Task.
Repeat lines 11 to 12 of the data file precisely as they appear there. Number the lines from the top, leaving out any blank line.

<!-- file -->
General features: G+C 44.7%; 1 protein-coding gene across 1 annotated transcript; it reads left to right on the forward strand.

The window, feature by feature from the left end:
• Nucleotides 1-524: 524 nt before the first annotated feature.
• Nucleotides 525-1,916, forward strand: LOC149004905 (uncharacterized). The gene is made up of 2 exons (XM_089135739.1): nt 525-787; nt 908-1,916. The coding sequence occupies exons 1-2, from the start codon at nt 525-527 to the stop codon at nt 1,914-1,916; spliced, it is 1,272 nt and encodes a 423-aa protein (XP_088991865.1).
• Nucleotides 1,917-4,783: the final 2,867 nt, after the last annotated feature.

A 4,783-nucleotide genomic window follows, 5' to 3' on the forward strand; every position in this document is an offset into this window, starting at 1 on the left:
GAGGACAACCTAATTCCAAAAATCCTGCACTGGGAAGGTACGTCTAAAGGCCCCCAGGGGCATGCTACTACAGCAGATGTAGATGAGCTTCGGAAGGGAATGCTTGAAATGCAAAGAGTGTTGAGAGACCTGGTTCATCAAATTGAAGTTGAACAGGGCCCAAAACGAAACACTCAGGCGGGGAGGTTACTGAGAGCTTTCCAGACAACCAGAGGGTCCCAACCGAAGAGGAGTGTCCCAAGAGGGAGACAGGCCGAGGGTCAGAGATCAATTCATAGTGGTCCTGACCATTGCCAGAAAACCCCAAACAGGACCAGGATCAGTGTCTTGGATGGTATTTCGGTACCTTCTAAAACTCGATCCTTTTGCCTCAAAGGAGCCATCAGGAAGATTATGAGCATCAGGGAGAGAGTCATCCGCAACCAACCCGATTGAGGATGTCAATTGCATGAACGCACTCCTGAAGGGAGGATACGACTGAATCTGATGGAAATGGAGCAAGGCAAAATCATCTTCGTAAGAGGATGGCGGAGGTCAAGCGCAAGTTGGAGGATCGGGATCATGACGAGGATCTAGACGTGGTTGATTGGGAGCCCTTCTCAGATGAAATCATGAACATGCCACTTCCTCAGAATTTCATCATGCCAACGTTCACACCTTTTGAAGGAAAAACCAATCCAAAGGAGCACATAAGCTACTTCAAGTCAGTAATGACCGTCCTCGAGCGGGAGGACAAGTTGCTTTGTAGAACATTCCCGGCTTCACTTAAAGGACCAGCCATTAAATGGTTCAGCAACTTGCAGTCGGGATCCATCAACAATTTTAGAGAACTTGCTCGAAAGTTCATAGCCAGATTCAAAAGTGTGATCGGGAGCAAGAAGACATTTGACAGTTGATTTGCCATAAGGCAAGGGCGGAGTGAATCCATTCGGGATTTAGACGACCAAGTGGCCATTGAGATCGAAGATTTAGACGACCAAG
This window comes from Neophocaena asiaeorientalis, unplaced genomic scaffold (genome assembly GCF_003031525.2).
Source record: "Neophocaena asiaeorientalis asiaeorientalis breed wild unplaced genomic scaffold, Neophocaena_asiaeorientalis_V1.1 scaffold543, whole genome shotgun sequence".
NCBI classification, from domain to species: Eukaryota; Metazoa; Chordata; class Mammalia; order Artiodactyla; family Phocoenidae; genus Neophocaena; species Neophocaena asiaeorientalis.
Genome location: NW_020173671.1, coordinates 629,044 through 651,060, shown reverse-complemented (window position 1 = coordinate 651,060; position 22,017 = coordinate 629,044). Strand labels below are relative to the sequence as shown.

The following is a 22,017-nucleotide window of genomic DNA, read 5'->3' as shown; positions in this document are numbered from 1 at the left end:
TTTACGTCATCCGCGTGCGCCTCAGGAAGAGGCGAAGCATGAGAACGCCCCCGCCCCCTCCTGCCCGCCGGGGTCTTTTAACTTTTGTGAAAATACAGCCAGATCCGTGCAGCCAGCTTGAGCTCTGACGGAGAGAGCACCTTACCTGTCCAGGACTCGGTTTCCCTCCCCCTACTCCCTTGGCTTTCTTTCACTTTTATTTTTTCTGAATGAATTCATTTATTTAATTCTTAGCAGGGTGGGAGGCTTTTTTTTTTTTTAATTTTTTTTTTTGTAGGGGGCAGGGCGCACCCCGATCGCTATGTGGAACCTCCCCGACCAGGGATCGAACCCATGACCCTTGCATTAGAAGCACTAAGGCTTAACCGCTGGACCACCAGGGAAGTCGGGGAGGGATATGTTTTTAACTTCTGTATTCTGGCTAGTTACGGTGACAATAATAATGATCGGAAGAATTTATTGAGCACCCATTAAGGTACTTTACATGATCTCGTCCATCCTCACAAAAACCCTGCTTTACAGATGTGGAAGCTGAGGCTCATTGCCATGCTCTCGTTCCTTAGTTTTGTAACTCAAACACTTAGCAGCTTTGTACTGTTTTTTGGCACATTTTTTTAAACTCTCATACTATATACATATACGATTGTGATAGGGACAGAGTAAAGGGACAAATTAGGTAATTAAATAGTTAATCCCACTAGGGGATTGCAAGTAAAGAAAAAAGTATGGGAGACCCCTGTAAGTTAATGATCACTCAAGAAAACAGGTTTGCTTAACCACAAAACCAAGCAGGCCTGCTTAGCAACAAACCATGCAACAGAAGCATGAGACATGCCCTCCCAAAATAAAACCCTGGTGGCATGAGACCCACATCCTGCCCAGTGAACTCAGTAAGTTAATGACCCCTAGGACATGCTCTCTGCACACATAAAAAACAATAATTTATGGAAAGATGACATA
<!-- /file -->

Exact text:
Genome location: NW_020173671.1, coordinates 629,044 through 651,060, shown reverse-complemented (window position 1 = coordinate 651,060; position 22,017 = coordinate 629,044). Strand labels below are relative to the sequence as shown.

The following is a 22,017-nucleotide window of genomic DNA, read 5'->3' as shown; positions in this document are numbered from 1 at the left end: